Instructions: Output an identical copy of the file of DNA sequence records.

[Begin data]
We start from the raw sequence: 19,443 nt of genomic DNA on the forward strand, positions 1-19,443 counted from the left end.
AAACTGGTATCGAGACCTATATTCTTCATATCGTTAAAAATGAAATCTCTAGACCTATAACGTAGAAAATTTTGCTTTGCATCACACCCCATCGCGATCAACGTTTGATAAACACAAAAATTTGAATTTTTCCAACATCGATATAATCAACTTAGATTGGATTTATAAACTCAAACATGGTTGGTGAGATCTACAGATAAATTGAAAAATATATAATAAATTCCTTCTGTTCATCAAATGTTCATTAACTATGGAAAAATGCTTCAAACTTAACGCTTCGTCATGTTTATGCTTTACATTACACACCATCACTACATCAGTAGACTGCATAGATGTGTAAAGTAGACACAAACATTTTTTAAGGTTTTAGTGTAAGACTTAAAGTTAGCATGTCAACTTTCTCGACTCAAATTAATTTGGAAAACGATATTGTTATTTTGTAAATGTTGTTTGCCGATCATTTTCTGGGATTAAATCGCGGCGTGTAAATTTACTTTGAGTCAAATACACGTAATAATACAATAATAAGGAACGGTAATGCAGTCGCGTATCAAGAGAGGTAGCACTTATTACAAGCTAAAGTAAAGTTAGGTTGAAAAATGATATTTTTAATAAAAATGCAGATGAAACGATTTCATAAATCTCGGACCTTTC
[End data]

We start from the raw sequence: 19,443 nt of genomic DNA on the forward strand, positions 1-19,443 counted from the left end.
AAACTGGTATCGAGACCTATATTCTTCATATCGTTAAAAATGAAATCTCTAGACCTATAACGTAGAAAATTTTGCTTTGCATCACACCCCATCGCGATCAACGTTTGATAAACACAAAAATTTGAATTTTTCCAACATCGATATAATCAACTTAGATTGGATTTATAAACTCAAACATGGTTGGTGAGATCTACAGATAAATTGAAAAATATATAATAAATTCCTTCTGTTCATCAAATGTTCATTAACTATGGAAAAATGCTTCAAACTTAACGCTTCGTCATGTTTATGCTTTACATTACACACCATCACTACATCAGTAGACTGCATAGATGTGTAAAGTAGACACAAACATTTTTTAAGGTTTTAGTGTAAGACTTAAAGTTAGCATGTCAACTTTCTCGACTCAAATTAATTTGGAAAACGATATTGTTATTTTGTAAATGTTGTTTGCCGATCATTTTCTGGGATTAAATCGCGGCGTGTAAATTTACTTTGAGTCAAATACACGTAATAATACAATAATAAGGAACGGTAATGCAGTCGCGTATCAAGAGAGGTAGCACTTATTACAAGCTAAAGTAAAGTTAGGTTGAAAAATGATATTTTTAATAAAAATGCAGATGAAACGATTTCATAAATCTCGGACCTTTC